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-   -   Communicating with my Hinge (http://www.polyamory.com/forum/showthread.php?t=68693)

aharri32 02-01-2014 02:41 AM

Communicating with my Hinge
 
I am currently in a poly-relationship (of sorts) and have been for the past...six months or so. I say "of sorts" because I am in a relationship with J, who is married to C. C and I are friends and love each other in a friend-only sense, while J and I love each other in a relationship sense.

Lately, I've discovered that the closer I grow, emotionally, to J, the harder it is for me to accept my role as secondary in the triad. I've expressed this concern to J in an attempt to be open and honest (this is my very first experience with a poly-relationship) with him about the status of our relationship.

He claims that I am only a "secondary" in my own head, that there is no difference between OUR relationship and THEIR relationship. From a practical standpoint, I don't believe this because they share resources and time and physical space that J and I don't have (they live together and I am away from them while I'm finishing school).

Does anyone have any advice about how to express my concerns in a different way? I don't doubt that he views C and I as "equals" in terms of his love toward us, but in my mind, that does not necessarily mean we are actually "equals".

Any help or advice would be greatly appreciated :)

Emm 02-01-2014 03:27 AM

Why "of sorts"? Your description of the relationship sounds like a textbook poly Vee to me. Do you subscribe to the "if everyone's not sleeping with everyone else it's not poly" school of thought?

Dagferi 02-01-2014 03:55 AM

My guys are friends but we are by no means a triad. Both my men are very straight .

That makes us a vee.

Emm 02-01-2014 04:12 AM

If you're already feeling a bit insecure, throwing a helping of "...and it's not even poly" on top isn't going to help.

Quote:

Originally Posted by aharri32 (Post 258526)
Does anyone have any advice about how to express my concerns in a different way?

Try describing the specifics of what's bothering you rather than attributing behaviours to a label and blaming that. It's probably not that you're wearing the "secondary" label that bothers you, it may be that you can't share resources and time the way J does with C. It may be that you feel you have to be closeted. It may be that the way he expresses love is different from the way you perceive it. It may be something completely different, but whatever it is, saying "I'm not happy with being a secondary" isn't going to help anyone deal with the issue that's actually causing the problem.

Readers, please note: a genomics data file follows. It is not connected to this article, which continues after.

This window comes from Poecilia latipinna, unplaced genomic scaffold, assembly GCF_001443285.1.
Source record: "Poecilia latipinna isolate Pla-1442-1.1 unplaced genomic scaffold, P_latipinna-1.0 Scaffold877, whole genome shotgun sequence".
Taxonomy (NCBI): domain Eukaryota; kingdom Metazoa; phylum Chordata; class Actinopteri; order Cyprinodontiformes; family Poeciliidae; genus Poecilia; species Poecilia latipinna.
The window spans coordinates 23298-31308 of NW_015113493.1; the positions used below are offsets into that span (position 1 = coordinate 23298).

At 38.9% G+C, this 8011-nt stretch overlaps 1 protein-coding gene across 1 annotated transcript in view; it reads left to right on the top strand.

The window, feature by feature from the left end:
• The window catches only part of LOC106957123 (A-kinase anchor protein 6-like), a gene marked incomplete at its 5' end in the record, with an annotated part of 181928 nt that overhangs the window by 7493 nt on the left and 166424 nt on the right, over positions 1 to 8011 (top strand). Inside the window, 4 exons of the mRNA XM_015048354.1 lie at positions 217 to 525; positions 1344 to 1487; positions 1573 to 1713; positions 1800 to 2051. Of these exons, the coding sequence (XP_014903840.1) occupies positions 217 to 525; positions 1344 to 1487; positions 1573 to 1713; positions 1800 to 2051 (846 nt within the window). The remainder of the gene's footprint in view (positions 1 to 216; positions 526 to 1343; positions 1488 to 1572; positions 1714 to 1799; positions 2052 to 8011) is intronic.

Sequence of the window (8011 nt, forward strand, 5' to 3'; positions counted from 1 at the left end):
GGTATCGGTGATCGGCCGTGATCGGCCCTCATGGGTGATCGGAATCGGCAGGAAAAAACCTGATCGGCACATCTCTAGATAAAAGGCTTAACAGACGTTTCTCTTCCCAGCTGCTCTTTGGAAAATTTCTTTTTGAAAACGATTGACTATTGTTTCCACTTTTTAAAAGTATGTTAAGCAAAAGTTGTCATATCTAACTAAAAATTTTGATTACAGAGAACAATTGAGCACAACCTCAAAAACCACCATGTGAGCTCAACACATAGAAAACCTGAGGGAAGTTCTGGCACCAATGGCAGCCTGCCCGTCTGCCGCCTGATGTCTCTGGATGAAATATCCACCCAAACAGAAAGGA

london 02-01-2014 07:03 AM

Quote:

I am currently in a poly-relationship (of sorts) and have been for the past...six months or so. I say "of sorts" because I am in a relationship with J, who is married to C. C and I are friends and love each other in a friend-only sense, while J and I love each other in a relationship sense.
That's polyamory.
Quote:

Lately, I've discovered that the closer I grow, emotionally, to J, the harder it is for me to accept my role as secondary in the triad. I've expressed this concern to J in an attempt to be open and honest (this is my very first experience with a poly-relationship) with him about the status of our relationship.
So he already has entanglements with his other partner which makes them a primary relationship and you don't have them so you're secondary and that makes you unhappy. You do realise you can find another partner simultaneously who is available for primary style entanglements?
Quote:

He claims that I am only a "secondary" in my own head, that there is no difference between OUR relationship and THEIR relationship. From a practical standpoint, I don't believe this because they share resources and time and physical space that J and I don't have (they live together and I am away from them while I'm finishing school).